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DID YOU KNOW...
For every dollar spent by the U.S. government on national parks, $10 is returned to the park’s local economy.
NPCA saw a clear need for a presence in the Pacific Northwest due to a number of unique threats to its parks. The rivers and streams of Olympic, Mount Rainier, North Cascades, and John Day Fossil Beds support several species of fish, including salmon that are continuously threatened by pollution and habitat loss. Meanwhile, parks in Washington State face poor air quality and dense traffic congestion due to their proximity to large cities.
NPCA and Coalition Partners Highlight Success on the Elwha Restoration Project
NPCA and NatureBridge organized an event on January 22 highlighting the progress made on the Elwha River Dam Removal and Restoration, with help from the National Park Service. Co-sponsors of this event included American Rivers, American Whitewater, and the Student Conservation Association. Jeff Duda, Research Ecologist with the USGS, and Jerry Freilich, Research Coordinator at Olympic National Park gave the keynote presentation. The enthusiastic crowd of just over 300 people packed into the presentation room at REI—standing room only. Jeff and Jerry’s presentation discussed the history of the dam, the current research being conducted on the river, the progress of the removal, and plans for future research on the river. NPCA, NatureBridge, and American Rivers also made short presentations on their involvement in the project, followed by a question-and-answer session. Before the program began, a slideshow showing the dam-removal process from September to the present day ran on a big screen.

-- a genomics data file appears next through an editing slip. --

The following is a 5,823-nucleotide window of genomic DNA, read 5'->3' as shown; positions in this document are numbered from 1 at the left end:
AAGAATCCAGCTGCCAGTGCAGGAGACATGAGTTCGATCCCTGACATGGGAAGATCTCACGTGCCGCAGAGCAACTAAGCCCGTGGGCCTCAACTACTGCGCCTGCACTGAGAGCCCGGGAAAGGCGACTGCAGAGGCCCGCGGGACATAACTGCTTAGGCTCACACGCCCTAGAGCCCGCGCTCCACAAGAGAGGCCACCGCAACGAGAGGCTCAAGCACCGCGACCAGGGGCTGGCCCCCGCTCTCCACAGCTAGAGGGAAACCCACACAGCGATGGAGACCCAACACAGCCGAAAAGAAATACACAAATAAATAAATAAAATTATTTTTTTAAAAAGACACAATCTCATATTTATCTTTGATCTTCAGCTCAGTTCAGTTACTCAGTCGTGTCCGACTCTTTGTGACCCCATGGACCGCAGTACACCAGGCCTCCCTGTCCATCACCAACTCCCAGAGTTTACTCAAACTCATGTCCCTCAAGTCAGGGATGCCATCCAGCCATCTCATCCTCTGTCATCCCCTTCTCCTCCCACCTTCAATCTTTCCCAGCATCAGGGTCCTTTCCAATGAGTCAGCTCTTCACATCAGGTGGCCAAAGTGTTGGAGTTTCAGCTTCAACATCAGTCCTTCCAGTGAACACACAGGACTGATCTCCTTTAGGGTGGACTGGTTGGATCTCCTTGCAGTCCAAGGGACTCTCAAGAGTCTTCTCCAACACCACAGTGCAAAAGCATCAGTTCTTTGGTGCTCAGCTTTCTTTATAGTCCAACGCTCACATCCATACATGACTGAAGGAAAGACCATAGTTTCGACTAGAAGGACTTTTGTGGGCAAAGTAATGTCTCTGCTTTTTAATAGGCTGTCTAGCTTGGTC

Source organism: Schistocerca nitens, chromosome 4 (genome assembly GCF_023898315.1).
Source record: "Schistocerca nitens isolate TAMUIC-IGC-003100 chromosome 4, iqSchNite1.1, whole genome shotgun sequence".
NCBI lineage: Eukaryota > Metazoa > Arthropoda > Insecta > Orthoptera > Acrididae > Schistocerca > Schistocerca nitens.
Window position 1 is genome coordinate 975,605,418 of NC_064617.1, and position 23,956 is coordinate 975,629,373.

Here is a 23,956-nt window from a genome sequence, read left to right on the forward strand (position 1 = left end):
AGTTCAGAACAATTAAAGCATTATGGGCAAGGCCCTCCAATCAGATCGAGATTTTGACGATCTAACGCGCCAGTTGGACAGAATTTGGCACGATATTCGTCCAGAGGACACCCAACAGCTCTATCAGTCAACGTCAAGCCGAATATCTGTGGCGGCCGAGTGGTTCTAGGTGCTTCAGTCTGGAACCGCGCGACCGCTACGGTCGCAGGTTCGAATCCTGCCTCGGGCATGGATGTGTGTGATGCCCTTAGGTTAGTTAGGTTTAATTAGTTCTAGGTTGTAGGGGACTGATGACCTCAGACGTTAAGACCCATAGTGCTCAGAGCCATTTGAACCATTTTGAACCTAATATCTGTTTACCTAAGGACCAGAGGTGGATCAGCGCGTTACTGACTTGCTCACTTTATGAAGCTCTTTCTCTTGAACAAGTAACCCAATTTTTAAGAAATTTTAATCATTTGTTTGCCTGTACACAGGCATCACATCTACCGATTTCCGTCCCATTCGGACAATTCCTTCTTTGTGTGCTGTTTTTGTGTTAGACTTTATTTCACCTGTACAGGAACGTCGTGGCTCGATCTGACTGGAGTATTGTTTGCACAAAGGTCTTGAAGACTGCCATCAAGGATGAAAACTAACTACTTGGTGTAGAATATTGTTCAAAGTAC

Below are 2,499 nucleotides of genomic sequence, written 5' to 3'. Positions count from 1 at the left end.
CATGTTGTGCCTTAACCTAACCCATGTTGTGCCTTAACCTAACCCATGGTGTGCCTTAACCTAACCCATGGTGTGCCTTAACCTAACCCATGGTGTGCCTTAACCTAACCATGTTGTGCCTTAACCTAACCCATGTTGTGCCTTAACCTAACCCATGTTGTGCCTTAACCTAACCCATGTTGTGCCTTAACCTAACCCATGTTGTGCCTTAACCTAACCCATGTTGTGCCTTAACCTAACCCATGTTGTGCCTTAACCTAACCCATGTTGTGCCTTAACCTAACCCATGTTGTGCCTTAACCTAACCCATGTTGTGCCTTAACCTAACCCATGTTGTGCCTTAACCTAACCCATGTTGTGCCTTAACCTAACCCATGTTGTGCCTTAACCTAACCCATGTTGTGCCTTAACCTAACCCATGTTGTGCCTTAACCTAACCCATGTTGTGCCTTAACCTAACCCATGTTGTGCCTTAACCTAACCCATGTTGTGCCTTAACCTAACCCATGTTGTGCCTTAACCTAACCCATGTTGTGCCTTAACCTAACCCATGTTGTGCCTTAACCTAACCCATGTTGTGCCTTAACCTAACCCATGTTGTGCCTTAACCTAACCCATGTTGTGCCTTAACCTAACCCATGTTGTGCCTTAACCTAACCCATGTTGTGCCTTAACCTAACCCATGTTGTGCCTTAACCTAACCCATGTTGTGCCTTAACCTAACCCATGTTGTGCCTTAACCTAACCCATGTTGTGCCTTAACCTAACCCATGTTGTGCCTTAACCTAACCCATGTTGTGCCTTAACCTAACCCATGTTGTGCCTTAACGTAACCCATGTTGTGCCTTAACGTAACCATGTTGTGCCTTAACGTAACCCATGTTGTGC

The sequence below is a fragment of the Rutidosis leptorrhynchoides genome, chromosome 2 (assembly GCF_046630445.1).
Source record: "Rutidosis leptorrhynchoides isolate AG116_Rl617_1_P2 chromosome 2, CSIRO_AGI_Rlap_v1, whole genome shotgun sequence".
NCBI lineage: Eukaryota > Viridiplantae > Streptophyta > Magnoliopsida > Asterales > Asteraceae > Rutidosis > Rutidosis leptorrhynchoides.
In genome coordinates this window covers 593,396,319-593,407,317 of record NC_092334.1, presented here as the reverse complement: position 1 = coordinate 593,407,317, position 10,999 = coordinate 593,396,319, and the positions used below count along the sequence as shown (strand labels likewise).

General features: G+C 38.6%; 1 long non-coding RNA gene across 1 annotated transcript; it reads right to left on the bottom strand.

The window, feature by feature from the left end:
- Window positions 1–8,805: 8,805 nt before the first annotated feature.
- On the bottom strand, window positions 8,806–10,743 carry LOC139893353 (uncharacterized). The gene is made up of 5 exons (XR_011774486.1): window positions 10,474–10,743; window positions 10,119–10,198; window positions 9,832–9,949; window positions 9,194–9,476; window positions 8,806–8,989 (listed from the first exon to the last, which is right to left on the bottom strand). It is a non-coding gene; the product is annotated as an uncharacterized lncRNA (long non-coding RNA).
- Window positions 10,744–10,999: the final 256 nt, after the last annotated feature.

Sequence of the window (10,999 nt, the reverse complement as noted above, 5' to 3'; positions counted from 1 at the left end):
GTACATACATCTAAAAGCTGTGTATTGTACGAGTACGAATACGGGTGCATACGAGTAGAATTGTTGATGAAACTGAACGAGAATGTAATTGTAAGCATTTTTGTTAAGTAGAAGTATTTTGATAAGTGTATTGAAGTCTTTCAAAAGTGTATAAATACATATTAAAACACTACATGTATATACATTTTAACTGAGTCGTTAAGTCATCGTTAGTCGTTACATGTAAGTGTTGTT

As of November 2012, the Elwha Dam, located outside of the park, has been completely removed. The Glines Canyon Dam, located inside Olympic, is three-quarters of the way removed. Both Lake Aldwell and Lake Mills, the reservoirs created behind the dams, have been drained and the river is returning to its original channel. National Park Service staff and NPCA volunteers have already begun the massive revegetation process in which 400,000 plants will be set in to the ground recently uncovered by the draining lakes.
To view updated photos of the project, check out these webcams.
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